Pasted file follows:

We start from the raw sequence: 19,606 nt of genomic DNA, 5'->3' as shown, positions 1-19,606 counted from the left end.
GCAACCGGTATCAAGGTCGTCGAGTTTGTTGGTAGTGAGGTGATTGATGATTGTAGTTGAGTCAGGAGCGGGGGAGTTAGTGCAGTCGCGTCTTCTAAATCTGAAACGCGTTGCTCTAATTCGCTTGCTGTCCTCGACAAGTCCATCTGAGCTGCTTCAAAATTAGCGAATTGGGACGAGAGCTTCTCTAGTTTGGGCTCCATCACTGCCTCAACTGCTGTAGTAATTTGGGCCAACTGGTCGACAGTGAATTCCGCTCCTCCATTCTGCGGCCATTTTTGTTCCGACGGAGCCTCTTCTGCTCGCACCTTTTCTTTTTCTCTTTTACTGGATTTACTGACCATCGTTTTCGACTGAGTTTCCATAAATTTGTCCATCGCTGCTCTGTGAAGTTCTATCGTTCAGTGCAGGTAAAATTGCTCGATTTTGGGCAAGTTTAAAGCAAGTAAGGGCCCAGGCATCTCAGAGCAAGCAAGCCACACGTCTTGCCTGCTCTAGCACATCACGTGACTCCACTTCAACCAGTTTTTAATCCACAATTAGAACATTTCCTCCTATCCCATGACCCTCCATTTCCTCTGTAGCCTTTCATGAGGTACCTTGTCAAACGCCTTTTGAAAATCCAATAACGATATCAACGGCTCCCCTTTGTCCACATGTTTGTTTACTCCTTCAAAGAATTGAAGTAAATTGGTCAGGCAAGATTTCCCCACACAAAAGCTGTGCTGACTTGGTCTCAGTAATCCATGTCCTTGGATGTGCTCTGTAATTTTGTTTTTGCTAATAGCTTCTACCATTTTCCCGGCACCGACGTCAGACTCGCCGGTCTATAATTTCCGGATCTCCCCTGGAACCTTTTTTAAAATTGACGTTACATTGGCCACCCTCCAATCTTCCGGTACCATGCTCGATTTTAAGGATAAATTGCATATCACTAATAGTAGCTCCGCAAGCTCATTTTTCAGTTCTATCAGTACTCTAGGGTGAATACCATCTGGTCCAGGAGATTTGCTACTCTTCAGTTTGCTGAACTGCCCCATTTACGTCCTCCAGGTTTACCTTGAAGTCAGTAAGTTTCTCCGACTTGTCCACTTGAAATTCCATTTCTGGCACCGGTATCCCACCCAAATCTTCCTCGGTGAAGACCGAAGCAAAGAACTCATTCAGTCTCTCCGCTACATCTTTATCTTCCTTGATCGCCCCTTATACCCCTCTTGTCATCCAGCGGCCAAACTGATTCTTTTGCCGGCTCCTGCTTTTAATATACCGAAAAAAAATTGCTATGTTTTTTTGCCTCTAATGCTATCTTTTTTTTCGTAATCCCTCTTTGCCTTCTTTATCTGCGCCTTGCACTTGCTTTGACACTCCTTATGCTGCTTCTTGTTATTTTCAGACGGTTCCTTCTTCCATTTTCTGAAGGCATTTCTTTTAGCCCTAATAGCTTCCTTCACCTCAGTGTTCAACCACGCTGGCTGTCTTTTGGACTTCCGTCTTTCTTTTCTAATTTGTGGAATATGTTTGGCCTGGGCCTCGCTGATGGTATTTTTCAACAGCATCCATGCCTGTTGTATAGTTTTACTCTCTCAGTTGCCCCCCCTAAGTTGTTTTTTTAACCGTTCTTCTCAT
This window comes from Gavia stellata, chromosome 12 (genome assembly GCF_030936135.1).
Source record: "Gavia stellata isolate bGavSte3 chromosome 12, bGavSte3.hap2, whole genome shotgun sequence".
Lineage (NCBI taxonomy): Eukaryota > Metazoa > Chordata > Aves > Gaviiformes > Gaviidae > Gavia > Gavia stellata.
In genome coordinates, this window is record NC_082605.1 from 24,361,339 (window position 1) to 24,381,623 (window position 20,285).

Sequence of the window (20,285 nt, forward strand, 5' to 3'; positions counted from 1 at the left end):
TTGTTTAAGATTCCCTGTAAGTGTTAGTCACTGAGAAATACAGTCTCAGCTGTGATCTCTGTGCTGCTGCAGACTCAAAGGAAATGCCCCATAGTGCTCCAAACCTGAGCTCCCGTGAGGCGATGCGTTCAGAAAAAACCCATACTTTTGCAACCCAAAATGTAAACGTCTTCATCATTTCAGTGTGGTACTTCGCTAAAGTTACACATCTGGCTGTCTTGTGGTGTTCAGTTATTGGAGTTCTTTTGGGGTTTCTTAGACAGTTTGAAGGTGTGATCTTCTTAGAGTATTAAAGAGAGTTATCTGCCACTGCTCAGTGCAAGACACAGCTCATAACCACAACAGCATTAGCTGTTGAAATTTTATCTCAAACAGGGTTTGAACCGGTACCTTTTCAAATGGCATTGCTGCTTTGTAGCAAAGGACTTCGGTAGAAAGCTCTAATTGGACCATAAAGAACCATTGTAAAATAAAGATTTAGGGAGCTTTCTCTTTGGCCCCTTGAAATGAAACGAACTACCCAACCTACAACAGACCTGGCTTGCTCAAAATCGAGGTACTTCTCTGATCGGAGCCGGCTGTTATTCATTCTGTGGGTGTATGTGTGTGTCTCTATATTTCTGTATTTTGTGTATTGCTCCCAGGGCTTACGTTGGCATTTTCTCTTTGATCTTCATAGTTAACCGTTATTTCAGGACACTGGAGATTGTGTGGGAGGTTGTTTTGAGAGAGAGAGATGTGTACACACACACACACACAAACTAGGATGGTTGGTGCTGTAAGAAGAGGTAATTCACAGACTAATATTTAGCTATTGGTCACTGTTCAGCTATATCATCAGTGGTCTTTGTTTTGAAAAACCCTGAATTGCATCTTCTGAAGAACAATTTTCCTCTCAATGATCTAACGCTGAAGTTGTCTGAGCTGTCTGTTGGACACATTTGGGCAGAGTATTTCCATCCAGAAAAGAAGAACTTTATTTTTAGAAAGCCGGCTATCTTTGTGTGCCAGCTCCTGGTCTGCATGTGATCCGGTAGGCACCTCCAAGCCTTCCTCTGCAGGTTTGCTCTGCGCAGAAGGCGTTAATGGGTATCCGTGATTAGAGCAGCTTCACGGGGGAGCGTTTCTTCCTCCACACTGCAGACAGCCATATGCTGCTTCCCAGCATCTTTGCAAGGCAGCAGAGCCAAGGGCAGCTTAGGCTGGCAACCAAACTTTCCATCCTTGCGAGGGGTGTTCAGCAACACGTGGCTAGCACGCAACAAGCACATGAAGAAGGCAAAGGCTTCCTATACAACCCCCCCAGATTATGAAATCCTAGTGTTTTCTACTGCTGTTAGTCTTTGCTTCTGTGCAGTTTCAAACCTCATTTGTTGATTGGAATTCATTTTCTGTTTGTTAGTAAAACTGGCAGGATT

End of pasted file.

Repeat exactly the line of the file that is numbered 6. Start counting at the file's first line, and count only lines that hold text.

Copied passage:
In genome coordinates, this window is record NC_082605.1 from 24,361,339 (window position 1) to 24,381,623 (window position 20,285).